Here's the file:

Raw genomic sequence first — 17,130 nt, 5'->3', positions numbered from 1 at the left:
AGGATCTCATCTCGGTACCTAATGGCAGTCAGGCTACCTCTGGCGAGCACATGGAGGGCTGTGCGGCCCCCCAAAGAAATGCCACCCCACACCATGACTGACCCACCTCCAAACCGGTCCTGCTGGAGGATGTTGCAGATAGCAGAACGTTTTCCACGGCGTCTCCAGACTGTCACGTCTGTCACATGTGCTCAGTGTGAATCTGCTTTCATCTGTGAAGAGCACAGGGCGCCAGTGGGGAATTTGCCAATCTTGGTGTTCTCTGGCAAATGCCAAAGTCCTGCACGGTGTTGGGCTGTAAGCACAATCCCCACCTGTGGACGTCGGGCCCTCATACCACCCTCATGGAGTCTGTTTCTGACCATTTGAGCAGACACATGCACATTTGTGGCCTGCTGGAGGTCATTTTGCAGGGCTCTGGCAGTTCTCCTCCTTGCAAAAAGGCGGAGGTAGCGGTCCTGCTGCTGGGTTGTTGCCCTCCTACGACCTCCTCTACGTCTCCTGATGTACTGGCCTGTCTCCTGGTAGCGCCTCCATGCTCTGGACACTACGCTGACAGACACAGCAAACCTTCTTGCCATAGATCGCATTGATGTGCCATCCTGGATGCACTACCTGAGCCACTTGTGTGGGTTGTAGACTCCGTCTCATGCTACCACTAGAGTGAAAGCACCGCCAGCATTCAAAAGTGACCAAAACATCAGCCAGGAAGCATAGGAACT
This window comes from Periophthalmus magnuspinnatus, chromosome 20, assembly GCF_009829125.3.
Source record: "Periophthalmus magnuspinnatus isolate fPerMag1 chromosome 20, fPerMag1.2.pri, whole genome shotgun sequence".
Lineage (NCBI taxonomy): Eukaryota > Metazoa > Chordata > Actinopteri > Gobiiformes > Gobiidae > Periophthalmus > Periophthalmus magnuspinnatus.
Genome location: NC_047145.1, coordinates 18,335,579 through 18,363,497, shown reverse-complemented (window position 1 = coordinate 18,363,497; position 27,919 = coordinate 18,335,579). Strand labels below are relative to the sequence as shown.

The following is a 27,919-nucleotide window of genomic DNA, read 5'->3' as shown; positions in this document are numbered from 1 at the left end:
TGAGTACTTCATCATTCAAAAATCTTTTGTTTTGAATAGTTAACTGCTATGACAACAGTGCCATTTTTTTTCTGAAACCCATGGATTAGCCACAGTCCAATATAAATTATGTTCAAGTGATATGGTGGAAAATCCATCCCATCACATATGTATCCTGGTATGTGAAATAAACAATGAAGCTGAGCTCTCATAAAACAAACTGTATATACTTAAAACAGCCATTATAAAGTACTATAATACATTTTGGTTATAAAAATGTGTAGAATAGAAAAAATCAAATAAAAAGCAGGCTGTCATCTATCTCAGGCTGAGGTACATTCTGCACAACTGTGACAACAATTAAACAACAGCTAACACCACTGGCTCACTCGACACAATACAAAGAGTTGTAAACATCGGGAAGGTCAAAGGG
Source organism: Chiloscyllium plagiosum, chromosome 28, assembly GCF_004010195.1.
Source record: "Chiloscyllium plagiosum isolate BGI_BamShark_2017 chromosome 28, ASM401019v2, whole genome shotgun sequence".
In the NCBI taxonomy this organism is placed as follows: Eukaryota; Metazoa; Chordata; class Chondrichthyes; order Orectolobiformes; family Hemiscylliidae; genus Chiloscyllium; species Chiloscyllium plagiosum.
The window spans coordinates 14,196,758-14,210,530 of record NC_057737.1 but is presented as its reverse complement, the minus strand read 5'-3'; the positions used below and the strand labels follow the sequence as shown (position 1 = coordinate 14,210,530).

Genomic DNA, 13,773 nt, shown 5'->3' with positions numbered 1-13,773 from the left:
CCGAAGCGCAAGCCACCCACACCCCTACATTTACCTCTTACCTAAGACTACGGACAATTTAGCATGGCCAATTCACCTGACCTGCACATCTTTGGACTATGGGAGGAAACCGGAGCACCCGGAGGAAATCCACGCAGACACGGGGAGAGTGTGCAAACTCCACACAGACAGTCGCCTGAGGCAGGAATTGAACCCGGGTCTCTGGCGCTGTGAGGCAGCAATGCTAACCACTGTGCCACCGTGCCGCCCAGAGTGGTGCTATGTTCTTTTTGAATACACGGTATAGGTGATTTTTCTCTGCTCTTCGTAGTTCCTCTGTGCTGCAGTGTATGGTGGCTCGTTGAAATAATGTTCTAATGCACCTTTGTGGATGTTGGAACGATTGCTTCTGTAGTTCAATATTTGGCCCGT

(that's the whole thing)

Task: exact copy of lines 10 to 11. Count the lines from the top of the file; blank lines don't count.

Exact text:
Source record: "Chiloscyllium plagiosum isolate BGI_BamShark_2017 chromosome 28, ASM401019v2, whole genome shotgun sequence".
In the NCBI taxonomy this organism is placed as follows: Eukaryota; Metazoa; Chordata; class Chondrichthyes; order Orectolobiformes; family Hemiscylliidae; genus Chiloscyllium; species Chiloscyllium plagiosum.